Glyphosate residues - David

David you may recall that soem time back we had a discussion here on glyphosate residues - it arose from a post that was made by Sheldon and where I responded about how it seemed to leave residues that had an impact on roses. You asked if anyone had seen and 'real' info on any residues.
The Jan/Feb 2013 (and yes, that 2013 date is correct) copy of the ABC 'Organic Gardener' mag has a response from Jerry C-W in the Q and A section about this very topic and he's given has lots of cites. It seems there is lots of well researched findings on the residues and he mentions which foods it can be found in which were grown a year after application.
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Farm1 wrote:

Thanks. It looks like the article isn't on line. Any chance you could give me the references?
David
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On Thursday, December 13, 2012 4:07:00 PM UTC-8, Farm1 wrote:

while I have been hanging out in rec.gardens i noticed this question. I haven't researched glyphosate fate in soils directly but I have read some of the literature. glyposate is essentially a phosphonated amino acid. There are many bacterial strains that can completely degrade glyphosate to CO2, phosphate and amino acid. With the right genes bacteria eat glyphosate very well, as a carbon and energy source, as a P source and as an N source. However, in a soil that has not been previously exposed to glyphosate, it will take weeks to months to develop a microbial population that degrades glyphosate. Subsequent applications were found to be degraded quite rapidly and completely, within a week, IIRC.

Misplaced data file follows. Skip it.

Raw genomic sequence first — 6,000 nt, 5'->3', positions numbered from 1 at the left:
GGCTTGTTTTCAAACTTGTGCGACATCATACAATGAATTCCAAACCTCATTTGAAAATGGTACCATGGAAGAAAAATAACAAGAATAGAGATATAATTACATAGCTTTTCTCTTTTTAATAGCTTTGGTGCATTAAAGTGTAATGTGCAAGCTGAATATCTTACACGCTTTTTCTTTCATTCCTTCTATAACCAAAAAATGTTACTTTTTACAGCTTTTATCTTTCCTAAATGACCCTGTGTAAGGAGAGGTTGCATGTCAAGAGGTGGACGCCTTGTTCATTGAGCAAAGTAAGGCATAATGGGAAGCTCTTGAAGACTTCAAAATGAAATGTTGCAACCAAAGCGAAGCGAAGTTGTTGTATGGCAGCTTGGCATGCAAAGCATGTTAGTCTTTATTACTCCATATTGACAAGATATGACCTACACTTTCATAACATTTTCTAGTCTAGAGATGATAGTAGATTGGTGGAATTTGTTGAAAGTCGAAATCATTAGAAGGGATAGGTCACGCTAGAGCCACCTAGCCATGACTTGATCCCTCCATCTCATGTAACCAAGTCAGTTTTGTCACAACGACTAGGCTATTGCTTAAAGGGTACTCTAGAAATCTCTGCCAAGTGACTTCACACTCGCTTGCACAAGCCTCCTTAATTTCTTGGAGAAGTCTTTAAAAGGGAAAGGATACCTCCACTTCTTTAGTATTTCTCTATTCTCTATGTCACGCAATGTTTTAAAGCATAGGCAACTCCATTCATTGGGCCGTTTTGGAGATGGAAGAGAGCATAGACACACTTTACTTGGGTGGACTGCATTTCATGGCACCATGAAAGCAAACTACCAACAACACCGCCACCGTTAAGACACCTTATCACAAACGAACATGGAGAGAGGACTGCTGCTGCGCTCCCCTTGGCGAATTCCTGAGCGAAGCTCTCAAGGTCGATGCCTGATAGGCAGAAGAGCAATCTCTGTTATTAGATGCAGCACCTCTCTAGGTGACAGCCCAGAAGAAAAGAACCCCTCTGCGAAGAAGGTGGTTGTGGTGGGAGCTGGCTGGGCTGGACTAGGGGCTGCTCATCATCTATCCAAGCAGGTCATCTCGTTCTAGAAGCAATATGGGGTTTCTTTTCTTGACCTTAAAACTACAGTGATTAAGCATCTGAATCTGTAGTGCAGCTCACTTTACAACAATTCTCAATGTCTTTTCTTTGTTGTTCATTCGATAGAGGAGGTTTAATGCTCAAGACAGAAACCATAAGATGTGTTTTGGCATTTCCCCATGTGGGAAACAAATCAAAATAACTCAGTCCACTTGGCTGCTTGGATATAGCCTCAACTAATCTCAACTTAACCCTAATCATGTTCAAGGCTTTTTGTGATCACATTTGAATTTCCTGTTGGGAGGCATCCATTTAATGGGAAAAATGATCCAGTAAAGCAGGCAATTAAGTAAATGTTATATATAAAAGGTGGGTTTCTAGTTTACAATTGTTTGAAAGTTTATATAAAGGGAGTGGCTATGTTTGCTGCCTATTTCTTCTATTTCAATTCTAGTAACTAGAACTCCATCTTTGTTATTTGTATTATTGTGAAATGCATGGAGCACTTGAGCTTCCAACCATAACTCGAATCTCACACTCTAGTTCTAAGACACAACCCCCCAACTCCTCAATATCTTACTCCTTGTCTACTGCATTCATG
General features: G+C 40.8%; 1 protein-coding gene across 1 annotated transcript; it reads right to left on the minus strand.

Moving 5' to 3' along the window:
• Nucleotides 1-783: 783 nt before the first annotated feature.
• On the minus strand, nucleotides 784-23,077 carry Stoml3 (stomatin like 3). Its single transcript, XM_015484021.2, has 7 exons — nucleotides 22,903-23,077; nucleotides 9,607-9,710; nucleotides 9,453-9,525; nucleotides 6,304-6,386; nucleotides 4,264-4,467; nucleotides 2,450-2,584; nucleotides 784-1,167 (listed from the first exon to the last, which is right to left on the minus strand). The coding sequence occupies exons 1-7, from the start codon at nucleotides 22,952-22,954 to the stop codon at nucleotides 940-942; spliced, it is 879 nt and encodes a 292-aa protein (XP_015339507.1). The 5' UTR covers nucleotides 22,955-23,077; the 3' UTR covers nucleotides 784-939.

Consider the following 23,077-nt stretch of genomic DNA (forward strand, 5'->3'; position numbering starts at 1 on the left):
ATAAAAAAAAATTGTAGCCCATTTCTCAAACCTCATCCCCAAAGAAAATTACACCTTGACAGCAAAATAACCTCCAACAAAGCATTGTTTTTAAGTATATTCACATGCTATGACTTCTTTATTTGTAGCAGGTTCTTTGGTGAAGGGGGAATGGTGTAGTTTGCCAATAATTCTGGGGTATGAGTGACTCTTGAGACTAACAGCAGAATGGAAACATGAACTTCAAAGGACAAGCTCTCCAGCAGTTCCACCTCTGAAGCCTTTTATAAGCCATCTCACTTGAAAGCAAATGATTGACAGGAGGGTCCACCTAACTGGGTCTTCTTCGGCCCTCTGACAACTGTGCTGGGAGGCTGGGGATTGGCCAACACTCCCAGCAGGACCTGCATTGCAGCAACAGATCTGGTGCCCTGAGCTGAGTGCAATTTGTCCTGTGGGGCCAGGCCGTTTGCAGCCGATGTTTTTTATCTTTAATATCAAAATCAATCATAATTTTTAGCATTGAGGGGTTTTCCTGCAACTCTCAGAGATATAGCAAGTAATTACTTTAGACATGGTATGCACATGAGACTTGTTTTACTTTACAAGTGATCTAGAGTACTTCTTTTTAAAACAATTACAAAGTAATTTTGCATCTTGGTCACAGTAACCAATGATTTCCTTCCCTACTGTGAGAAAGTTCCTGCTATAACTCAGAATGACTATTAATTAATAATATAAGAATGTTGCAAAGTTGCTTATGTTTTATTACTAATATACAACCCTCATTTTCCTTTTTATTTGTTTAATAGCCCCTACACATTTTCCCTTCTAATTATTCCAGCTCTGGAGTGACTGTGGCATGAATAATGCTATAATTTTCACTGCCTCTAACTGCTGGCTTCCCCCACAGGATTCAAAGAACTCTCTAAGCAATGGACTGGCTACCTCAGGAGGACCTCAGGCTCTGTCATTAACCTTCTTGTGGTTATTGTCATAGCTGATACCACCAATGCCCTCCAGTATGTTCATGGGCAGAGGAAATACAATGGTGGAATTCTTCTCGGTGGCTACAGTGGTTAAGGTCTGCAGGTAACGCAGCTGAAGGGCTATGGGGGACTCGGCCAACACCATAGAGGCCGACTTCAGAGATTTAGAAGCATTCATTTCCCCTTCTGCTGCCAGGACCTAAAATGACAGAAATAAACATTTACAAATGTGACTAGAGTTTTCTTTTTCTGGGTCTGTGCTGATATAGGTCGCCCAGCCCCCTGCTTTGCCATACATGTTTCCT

Also I was under the impression that glyphosate is an effective plant killer only in foliar application, but I may be wrong.
Stuart
PS: Best luck to the Aussies on the list in the threatened zones.
So whether significant glyphosate would remain in a particular soil would depend
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On Thursday, December 13, 2012 4:07:00 PM UTC-8, Farm1 wrote:

More message actions 6:18 PM (2 minutes ago) - show quoted text - while I have been hanging out in rec.gardens i noticed this question. I haven't researched glyphosate fate in soils directly but I have read some of the literature. glyposate is essentially a phosphonated amino acid. There are many bacterial strains that can completely degrade glyphosate to CO2, phosphate and amino acid. With the right genes bacteria eat glyphosate very well, as a carbon and energy source, as a P source and as an N source. However, in a soil that has not been previously exposed to glyphosate, it will take weeks to months to develop a microbial population that degrades glyphosate. Subsequent applications were found to be degraded quite rapidly and completely, within a week, IIRC.
So whether significant glyphosate would remain in a particular soil would depend on whether the soil had been exposed to glyphosate previously. If it had (within a few years), the soil bacterial population probably would have sufficient copies of the glyphosate degradation pathway (only a couple genes) to degrade the chemical to undetectable.
Also I was under the impression that glyphosate is an effective plant killer only in foliar application, but I may be wrong.
Stuart
PS: Best luck to the Aussies on the list in the threatened zones.
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